Distributed transactions are most common, it seems, in Java applications. Full J2EE application servers typically come with a transaction manager component. For my examples I’ll use an open source, standalone transaction manager, called Bitronix. I’m not particularly fond of using Java for simple scripts, though, so I’ve used JRuby for this demonstration code.
This script uses two databases, which I’ve called “athos” and “porthos”. Each has same schema, which provides a simple framework for the sharded bank example described above. This schema provides a table for account names, another for ledger information, and a simple trigger to raise an exception when a transaction would bring a person’s balance below $0. I’ll first populate athos with Alice’s account information. She gets $200 to start. Bob will go in the porthos database, with no initial balance.
5432 josh@athos# insert into accounts values ('Alice'); INSERT 0 1 5432 josh@athos*# insert into ledger values ('Alice', 200); INSERT 0 1 5432 josh@athos*# commit; COMMIT5432 josh@athos# \c porthos You are now connected to database "porthos". 5432 josh@porthos# insert into accounts values ('Bob'); INSERT 0 1 5432 josh@porthos*# commit; COMMIT
Use of Bitronix is pretty straightforward. After setting up a few constants for easier typing, I create a Bitronix data source for each PostgreSQL database. Here I have to use the PostgreSQL JDBC driver’s org.postgresql.xa.PGXADataSource class; “XA” is Java’s protocol for two-phase commit, and requires JDBC driver support. Here’s the code for setting up one data source; the other is just the same.
ds1 = PDS.new ds1.set_class_name 'org.postgresql.xa.PGXADataSource' ds1.set_unique_name 'pgsql1' ds1.set_max_pool_size 3 ds1.get_driver_properties.set_property 'databaseName', 'athos' ds1.get_driver_properties.set_property 'user', 'josh' ds1.init
Then I simply get a connection from each data source, instantiate a Bitronix TransactionManager object, and begin a transaction.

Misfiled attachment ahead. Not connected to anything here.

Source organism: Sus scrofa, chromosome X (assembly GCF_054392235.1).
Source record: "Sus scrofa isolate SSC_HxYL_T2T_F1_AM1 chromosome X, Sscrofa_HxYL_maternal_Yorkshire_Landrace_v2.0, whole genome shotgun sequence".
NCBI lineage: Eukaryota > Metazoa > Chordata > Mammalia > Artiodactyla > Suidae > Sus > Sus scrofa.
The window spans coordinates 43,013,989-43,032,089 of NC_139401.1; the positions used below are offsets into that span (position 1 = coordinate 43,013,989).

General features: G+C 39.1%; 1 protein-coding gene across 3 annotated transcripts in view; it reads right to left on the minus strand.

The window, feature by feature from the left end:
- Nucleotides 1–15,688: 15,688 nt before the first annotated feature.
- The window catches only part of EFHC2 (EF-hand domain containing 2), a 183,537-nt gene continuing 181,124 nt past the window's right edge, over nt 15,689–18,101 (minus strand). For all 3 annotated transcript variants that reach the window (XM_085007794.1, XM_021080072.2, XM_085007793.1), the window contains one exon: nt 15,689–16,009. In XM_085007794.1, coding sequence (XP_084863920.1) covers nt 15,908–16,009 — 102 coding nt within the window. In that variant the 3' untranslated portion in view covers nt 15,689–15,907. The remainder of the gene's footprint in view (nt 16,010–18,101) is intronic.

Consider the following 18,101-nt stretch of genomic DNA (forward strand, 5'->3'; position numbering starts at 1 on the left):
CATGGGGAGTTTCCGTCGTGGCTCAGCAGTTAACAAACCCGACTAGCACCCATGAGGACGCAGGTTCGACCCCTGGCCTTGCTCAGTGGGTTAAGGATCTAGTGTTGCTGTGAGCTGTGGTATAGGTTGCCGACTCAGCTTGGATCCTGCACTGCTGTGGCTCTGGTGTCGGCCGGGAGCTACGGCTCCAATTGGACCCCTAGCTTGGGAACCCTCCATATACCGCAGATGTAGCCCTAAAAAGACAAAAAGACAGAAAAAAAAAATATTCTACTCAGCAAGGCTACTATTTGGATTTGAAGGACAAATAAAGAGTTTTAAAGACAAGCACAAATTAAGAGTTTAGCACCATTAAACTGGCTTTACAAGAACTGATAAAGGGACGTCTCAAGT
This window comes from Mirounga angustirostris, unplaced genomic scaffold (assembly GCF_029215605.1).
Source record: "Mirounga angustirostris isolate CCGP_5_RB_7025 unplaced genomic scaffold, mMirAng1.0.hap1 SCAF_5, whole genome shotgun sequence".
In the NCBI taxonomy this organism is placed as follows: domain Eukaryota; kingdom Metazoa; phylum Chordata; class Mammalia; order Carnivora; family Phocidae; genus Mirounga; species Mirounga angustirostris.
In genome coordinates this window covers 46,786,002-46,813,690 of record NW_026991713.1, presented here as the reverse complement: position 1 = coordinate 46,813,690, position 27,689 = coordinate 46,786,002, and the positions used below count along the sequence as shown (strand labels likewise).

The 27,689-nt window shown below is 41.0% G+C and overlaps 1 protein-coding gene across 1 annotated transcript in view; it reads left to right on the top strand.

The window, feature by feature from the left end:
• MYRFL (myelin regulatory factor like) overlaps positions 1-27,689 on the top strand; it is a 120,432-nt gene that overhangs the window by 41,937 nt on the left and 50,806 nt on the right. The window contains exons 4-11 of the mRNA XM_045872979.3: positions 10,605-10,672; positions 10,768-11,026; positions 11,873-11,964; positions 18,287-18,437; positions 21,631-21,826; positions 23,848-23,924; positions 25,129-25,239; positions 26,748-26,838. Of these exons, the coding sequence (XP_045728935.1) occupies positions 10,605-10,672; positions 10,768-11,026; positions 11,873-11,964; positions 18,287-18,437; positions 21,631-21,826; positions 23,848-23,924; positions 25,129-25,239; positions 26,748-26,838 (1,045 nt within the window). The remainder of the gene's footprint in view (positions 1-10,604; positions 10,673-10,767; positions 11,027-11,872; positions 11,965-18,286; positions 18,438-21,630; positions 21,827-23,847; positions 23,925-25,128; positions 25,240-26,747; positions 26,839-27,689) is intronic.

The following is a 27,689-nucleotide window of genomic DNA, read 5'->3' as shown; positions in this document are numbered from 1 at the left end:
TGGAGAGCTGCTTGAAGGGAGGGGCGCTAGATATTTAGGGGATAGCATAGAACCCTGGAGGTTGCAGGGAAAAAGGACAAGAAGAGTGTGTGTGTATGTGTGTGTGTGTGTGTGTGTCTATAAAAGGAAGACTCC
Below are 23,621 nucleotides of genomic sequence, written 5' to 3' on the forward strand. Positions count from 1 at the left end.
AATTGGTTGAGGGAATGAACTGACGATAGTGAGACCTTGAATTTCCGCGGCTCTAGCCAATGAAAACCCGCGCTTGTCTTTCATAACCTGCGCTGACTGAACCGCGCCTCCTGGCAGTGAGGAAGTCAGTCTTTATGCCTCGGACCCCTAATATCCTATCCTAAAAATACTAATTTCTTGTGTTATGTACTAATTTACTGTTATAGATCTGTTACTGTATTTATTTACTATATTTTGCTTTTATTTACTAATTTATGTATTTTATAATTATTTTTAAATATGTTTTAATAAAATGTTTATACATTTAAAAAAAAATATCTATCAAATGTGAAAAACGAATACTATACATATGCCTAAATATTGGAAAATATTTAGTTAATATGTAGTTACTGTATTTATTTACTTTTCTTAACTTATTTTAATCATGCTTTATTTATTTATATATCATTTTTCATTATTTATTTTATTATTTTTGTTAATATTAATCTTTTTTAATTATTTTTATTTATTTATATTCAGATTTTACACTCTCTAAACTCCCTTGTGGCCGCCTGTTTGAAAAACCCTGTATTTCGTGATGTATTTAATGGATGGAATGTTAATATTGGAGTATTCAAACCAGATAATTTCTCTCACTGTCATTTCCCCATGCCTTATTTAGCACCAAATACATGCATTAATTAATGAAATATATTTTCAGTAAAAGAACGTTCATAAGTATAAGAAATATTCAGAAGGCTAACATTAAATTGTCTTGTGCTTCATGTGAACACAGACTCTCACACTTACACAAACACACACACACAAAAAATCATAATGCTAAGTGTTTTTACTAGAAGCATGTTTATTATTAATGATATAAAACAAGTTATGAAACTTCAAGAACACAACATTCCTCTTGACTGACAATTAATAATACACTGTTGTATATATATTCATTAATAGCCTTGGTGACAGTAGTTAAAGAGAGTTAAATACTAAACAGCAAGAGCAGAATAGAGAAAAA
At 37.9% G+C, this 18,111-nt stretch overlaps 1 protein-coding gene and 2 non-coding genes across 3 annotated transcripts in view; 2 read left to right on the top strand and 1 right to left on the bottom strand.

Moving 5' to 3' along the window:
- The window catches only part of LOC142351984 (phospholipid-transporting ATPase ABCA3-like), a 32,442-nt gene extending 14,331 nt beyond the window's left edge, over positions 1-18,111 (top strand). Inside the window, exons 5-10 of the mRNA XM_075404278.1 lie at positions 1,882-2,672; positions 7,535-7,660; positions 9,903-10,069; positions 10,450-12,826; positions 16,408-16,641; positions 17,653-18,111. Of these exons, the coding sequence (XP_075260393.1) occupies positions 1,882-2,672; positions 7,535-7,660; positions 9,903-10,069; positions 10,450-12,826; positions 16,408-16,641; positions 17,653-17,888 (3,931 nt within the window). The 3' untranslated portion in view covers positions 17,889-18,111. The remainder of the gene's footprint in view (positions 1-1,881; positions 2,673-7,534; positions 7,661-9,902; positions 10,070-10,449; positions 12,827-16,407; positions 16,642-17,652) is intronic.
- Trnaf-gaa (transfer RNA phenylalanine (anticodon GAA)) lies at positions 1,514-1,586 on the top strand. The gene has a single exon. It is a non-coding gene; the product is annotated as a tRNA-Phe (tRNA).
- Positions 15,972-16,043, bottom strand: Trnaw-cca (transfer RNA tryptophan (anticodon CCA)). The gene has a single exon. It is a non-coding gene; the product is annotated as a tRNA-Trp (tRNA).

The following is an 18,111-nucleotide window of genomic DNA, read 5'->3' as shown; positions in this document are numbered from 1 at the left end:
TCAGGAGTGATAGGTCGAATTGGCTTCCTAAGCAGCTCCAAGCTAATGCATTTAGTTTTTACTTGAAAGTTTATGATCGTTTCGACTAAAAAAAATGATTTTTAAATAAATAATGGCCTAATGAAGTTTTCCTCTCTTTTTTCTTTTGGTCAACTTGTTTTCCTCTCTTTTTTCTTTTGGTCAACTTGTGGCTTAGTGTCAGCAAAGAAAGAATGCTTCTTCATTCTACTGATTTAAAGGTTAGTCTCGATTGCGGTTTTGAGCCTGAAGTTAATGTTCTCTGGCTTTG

c1 = ds1.get_connection c2 = ds2.get_connection btm = TxnSvc.get_transaction_manager btm.begin
Within my transaction, I just use normal JDBC commands to debit Alice and credit Bob, after which I commit the transaction through the TransactionManager object. If this transaction fails, it raises an exception, which I can capture using Ruby’s begin/rescue exception handling, and roll back the transaction.
begin s2 = c2.prepare_statement "INSERT INTO ledger VALUES ('Bob', 100)" s2.execute_update s2.close s1 = c1.prepare_statement "INSERT INTO ledger VALUES ('Alice', -100)" s1.execute_update s1.close btm.commit puts "Successfully committed" rescue puts "Something bad happened: " + $! btm.rollback end
When I run this, Bitronix gives me a bunch of output, which I haven’t bothered to suppress, but among it all is the “Successfully committed” string I told it to print on success. Since Alice is debited $100 each time we run this, and she started with $200, we can run it twice before hitting errors. On the third time, we get this:
Something bad happened: org.postgresql.util.PSQLException: ERROR: Rejecting operation; account owner Alice’s balance would drop below 0
This is our trigger firing, to tell us that we can’t debit Alice any more. If I look in the two databases, I can see that everything worked as planned:
5432 josh@athos*# select get_balance('Alice'); get_balance ------------- 0 (1 row) 5432 josh@athos*# \c porthos You are now connected to database "porthos". 5432 josh@porthos# select get_balance('Bob'); get_balance ------------- 200 (1 row)
Remember I’ve run my script three times, but Bob has only been credited $200, because that’s all Alice had to start with.